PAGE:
• Do you avoid the subject of death?
  • Do you dismiss your children’s questions about death?
  • Do you know why you avoid any conversation about death?
  • What's the worst thing that could happen if you speak about death?

One of the first people to speak publicly about death was Dr. Elisabeth Kübler Ross. Read about Elisabeth's pioneering work in this Time magazine article “The Woman Who Made Death a Conversation Starter.”

In the mid-1960's she interviewed dying patients who were willing to talk about their experience for the benefit of medical students. Life magazine subsequently ran an article about these interviews entitled, “A Profound Lesson for the Living,” which you can read by clicking on the title.

Elisabeth believed that facing our mortality is what truly enables us to live more fully. She wondered why out of sheer natural curiosity we do not speak more often about death since it is one of the few certainties of life. The sad thing is that many of us do not think or talk about death till it comes close to us due to illness or the death of someone close. But it does not have to be that way.

Mary Stefanazzi and Elisabeth Kubler-Ross
Photo taken at Elisabeth's farm in Head Waters, Virginia, USA, 1991


In recent times media reports tend to move away from using the word ‘death’. The term more commonly used is 'passed away' or something similar. Since the word death is universally understood and adequate when speaking about the end of physical life there is no obvious need to change the term.

Having met Elisabeth my interest is in following her example by trying to make it easier for people to speak about death. I work with individuals or groups to help them start a conversation about death in a sensitive, safe and ethical way.

A ‘Death Café’ is a lot more enjoyable than it sounds! In this format I invite people to come together as a group over tea or coffee and we talk about death. My job is to make sure everyone is safe and heard and that no one person dominates the conversation. This is a very different sort of process to counselling or group therapy.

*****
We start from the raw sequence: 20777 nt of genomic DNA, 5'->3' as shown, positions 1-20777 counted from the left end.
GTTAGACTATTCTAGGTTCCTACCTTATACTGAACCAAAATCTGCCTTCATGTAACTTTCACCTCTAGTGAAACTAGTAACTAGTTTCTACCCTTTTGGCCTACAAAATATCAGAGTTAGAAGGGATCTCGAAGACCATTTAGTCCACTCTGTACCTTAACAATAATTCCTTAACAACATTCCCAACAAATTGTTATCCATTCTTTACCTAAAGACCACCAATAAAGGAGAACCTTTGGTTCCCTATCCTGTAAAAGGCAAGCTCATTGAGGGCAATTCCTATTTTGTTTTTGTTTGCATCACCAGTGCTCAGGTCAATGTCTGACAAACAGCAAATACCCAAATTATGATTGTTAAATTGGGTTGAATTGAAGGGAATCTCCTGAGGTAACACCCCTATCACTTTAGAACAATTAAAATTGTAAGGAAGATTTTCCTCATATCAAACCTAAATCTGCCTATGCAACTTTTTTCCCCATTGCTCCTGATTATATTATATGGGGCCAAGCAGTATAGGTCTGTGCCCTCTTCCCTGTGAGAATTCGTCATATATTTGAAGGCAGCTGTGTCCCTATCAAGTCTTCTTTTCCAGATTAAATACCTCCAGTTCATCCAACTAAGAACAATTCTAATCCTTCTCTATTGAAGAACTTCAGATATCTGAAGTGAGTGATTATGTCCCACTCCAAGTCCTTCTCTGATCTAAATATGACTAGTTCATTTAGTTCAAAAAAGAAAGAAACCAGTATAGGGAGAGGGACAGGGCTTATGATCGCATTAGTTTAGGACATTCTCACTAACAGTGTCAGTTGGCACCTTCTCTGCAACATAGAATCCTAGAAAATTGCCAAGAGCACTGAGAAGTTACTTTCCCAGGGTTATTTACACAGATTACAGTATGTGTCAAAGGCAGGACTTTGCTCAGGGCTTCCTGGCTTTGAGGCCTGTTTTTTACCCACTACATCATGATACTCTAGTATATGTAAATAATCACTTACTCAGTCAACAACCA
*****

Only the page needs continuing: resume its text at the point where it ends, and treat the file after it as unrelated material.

Below are some of the comments from people who participated.

  • ‘I never thought a ‘Death Café’ could be so enjoyable’
  • ‘Hosting a ‘Conversation Café’ about death with my family was a very healing experience. We couldn’t have done it on our own. Mary’s non-intrusive and skilled help made the difficult things we needed to speak about possible. We shall be forever grateful to her.’
  • ‘The experience was invigorating and life-giving.’
  • ‘We were surprised to learn that there was no real need to avoid the subject of death. It was such a relief to finally speak about it.’
  • ‘All I can say is that it was a transformative learning experience thanks to Mary’s help.’

When the fear of death is lessened by speaking about it in a safe and well facilitated environment people are often relived at being able to address important practical matters that were put on the long-finger beforehand. Every time we realise that our time on earth is limited our priorities often fall into a different kind of order.

Mary launched ‘Conversation Café Ireland’ in October 2015 to encourage conversations that matter. The name describes a process that involves more than a casual conversation. A Conversation Café provides a taste of what can happen when people really communicate and feel heard. The process can be adapted to suit all kinds of situations and diverse groups of people. Contact Mary to discuss your needs and it will flow naturally from there - talking to Mary is the first step whatever you are thinking of.

The ‘Conversation Café’ process is structured along established ethical principles in such a way as to allow the organic nature of an authentic human conversation to happen. The aim is to support and encourage the flourishing of each human person through the process of an ordinary conversation that can accommodate the extraordinary.


Any questions about how I can assist you?

Contact me directly

Phone:  +353-86-8545407

E-mail:  mary.stefanazzi@gmail.com